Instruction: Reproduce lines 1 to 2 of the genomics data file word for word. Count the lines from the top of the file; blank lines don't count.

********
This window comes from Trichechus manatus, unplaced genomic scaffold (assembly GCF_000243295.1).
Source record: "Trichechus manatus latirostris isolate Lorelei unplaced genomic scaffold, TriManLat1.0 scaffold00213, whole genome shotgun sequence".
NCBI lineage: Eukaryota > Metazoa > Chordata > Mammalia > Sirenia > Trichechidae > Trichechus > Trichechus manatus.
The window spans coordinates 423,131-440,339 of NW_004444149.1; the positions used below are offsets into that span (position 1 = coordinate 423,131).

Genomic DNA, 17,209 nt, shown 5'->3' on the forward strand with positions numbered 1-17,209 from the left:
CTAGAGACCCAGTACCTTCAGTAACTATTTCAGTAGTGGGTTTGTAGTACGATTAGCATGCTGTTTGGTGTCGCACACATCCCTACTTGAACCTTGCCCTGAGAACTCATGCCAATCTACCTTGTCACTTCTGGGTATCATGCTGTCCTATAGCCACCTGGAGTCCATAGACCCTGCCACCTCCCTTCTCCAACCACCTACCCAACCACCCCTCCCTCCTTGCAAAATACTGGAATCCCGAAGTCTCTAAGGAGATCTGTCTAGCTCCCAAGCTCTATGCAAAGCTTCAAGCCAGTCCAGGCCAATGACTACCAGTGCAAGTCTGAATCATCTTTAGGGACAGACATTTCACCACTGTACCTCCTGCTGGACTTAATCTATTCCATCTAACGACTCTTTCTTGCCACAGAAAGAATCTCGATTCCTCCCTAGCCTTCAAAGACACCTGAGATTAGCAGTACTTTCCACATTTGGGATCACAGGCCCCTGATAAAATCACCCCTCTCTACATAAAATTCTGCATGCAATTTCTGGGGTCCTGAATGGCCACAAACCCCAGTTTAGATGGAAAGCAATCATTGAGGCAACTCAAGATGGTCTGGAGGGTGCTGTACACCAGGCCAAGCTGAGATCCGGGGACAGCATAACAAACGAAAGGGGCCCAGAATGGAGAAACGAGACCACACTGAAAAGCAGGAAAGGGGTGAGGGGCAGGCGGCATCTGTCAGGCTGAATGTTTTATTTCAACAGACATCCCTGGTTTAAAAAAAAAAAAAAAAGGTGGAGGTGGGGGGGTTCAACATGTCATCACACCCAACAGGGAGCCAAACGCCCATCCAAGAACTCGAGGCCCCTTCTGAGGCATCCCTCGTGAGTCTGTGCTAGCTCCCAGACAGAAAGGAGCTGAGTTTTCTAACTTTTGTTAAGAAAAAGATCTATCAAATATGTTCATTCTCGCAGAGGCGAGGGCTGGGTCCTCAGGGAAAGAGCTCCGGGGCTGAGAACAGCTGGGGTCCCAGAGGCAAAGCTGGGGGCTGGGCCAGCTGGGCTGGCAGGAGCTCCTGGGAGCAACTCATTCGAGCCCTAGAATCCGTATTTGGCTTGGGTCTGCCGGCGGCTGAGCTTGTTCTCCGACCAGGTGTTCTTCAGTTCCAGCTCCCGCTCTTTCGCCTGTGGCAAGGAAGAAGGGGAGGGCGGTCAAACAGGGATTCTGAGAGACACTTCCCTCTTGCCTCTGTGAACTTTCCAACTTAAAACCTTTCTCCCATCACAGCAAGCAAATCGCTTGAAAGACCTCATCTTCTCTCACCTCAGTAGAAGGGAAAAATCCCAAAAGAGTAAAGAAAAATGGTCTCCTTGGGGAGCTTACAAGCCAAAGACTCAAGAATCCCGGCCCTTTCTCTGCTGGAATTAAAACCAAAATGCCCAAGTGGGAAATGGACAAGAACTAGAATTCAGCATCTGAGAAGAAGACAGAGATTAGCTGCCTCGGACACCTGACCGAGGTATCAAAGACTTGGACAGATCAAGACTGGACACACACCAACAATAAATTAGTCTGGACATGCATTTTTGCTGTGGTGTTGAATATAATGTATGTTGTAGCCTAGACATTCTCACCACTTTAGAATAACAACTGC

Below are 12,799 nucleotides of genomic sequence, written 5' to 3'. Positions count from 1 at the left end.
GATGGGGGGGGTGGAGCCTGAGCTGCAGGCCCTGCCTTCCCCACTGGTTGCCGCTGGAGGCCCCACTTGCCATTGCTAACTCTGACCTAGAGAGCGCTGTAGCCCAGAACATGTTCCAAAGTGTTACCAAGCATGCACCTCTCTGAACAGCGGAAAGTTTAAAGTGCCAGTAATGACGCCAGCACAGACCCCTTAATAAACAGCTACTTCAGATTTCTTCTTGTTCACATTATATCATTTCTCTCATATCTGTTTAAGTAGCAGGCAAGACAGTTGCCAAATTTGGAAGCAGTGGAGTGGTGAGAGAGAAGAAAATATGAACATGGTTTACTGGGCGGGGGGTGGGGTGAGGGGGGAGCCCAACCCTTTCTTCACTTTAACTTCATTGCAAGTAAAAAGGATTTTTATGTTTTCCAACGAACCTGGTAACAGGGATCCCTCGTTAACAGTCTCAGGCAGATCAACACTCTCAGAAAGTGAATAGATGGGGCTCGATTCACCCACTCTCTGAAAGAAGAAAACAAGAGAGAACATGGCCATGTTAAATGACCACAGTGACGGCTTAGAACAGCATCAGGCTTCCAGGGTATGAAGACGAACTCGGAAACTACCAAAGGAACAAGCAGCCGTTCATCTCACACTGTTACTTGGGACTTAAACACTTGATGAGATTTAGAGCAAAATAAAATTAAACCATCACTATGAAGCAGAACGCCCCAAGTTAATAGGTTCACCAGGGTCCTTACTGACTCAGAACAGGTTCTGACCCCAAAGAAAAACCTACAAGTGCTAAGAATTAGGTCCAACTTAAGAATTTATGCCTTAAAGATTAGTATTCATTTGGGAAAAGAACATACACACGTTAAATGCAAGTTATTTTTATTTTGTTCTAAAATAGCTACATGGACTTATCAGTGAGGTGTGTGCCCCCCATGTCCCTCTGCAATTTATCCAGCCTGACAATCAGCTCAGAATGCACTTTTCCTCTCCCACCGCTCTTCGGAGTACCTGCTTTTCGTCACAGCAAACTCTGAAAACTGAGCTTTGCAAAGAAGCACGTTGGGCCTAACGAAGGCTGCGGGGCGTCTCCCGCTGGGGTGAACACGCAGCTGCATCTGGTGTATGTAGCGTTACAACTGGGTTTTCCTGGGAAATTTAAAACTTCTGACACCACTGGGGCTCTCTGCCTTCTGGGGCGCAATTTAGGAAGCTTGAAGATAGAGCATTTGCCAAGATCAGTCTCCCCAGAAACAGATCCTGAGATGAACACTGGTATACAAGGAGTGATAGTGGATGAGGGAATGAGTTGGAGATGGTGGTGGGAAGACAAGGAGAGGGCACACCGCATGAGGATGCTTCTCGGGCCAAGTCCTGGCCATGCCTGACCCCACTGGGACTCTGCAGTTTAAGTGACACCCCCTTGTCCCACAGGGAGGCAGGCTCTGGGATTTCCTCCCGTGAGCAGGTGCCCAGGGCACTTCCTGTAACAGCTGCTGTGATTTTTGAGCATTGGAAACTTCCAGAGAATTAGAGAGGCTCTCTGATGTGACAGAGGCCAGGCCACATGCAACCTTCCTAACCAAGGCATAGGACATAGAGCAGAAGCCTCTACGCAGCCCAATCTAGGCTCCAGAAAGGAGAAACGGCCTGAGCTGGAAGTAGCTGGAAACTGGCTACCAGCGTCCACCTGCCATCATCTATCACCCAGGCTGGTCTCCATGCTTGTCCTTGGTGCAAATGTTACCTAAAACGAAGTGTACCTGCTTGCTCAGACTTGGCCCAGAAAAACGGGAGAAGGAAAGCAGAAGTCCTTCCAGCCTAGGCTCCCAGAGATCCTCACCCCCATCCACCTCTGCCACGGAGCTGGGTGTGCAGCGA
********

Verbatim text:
This window comes from Trichechus manatus, unplaced genomic scaffold (assembly GCF_000243295.1).
Source record: "Trichechus manatus latirostris isolate Lorelei unplaced genomic scaffold, TriManLat1.0 scaffold00213, whole genome shotgun sequence".